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Corona Virus Update

We are very pleased to be planning on opening the Observatory to visitors with numbers being limited because of shared facilities. In order to keep staff and visitors as safe as possible, we will be requesting that you take a Lateral Flow Test (provided) before you first come in. The hides will be open for 'Friends of DBOT' from May 18th. However, The 'Rule of 6' applies and face coverings are still mandatory in the hides. Sanitiser and spray will be provided to clean down the handles and closures in the hide after you have used it.

Please forward any Dungeness recording area records to the Warden.
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Thank You for your understanding in these difficult times.
The Trustees.

29th Nov

Seawatching was hard going in the morning session but did pick up slightly by the afternoon with the highlight of the latter being three Great Northern Diver heading west. There was also a Slavonian Grebe on the sea. Otherwise 31 Red-throated Diver east and 800 Starling in off the sea were the only other notable birds.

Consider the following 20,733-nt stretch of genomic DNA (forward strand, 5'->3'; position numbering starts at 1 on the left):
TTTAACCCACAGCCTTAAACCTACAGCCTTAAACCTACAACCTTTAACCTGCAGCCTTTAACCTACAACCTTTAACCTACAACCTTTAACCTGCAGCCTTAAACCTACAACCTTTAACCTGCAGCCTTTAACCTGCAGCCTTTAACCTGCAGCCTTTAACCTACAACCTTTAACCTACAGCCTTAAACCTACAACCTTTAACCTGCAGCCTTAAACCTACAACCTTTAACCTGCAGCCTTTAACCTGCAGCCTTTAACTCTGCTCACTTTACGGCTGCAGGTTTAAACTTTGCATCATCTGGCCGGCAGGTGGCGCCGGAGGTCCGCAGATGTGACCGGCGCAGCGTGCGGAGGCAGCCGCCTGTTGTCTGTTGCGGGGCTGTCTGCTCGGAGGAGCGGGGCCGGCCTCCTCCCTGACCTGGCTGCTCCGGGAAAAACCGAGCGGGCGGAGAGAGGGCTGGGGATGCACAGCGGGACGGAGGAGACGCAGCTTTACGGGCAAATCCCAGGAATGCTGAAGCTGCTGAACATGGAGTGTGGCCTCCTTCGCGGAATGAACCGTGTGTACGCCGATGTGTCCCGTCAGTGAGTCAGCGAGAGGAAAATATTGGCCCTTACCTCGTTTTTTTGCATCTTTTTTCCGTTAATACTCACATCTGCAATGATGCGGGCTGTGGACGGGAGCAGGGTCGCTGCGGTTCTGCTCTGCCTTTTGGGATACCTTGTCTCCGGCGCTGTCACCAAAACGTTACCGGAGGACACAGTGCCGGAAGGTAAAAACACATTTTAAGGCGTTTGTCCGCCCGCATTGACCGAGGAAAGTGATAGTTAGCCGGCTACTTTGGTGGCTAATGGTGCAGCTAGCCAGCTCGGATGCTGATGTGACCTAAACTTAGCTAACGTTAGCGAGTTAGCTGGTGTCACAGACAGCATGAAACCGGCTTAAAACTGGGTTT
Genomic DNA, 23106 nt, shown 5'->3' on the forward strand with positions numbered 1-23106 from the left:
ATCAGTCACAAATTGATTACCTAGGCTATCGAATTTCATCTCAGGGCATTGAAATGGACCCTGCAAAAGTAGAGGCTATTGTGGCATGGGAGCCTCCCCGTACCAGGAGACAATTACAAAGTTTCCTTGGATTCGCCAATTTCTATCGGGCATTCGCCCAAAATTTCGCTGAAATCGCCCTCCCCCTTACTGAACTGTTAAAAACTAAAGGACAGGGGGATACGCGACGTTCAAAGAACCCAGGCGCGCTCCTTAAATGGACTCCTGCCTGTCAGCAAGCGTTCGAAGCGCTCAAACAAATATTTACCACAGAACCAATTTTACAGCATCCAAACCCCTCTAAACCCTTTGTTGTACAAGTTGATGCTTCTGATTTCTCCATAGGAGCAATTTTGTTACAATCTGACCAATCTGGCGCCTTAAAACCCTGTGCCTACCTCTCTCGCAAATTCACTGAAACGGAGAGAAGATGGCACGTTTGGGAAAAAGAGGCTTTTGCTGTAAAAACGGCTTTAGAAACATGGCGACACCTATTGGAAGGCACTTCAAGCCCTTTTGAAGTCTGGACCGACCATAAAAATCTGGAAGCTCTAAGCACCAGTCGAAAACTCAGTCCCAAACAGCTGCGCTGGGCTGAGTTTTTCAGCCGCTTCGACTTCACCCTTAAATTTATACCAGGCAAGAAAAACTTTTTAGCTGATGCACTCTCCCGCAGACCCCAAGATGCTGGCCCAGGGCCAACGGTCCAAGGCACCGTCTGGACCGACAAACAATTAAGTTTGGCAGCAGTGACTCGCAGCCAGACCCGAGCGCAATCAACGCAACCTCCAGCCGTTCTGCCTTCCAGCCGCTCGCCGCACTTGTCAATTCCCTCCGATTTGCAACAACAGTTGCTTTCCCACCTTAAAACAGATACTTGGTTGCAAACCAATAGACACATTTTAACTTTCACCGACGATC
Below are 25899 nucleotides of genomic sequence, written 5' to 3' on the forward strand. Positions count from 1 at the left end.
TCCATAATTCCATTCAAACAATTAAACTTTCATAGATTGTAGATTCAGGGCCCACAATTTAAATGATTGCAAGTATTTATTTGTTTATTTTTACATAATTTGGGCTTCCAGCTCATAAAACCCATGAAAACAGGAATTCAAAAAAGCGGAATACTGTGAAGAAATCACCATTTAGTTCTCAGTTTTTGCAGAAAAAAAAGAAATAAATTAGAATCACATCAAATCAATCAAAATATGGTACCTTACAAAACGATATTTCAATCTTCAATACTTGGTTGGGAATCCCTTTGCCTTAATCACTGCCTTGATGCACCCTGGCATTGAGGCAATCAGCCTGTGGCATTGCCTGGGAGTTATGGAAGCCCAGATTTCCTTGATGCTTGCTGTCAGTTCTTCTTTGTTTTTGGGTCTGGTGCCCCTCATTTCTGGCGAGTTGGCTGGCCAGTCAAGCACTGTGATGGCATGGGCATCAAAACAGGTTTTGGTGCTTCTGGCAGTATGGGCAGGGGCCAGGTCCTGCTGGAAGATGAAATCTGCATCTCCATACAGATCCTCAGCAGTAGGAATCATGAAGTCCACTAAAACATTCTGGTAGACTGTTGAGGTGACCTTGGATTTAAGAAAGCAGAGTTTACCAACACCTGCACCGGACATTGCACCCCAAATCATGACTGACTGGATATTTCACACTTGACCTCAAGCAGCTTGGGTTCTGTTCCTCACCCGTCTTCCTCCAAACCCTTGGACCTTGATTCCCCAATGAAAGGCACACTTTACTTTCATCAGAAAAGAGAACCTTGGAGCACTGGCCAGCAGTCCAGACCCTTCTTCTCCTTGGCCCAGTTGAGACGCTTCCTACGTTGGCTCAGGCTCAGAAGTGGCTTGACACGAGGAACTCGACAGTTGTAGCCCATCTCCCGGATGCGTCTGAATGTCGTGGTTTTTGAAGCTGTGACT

Other birds on the land from the Fishing Boats included seven Lapwings on the beach and a first-winter Caspian Gull was in the gull roost. Also of interest a Great Skua was found dead along the strandline, it is not very often one of these succumbs.


An improvement in passerine numbers and variety was noted with 14 Siskin and 85 Goldfinch heading north overhead. Several Redwing, Song Thrush and Blackbird were whizzing around The Moat and the Trapping Area held  two Woodcock, a Chiffchaff, a Firecrest, three Goldcrests, 14 Long-tailed Tit and a Great Spotted Woodpecker. At the Long Pits another Woodcock was noted as well as singles of Jack Snipe, Common Snipe, Grey Heron and a Kingfisher


At least two Dartford Warbler were also present in the Broom at Kerton Triangle.

On the RSPB Reserve there was no sign of the Cattle Egret or the Ring-necked Duck but the Long-eared Owl was still present behind the dipping pond and two redhead Smew were on Burrowes Pit.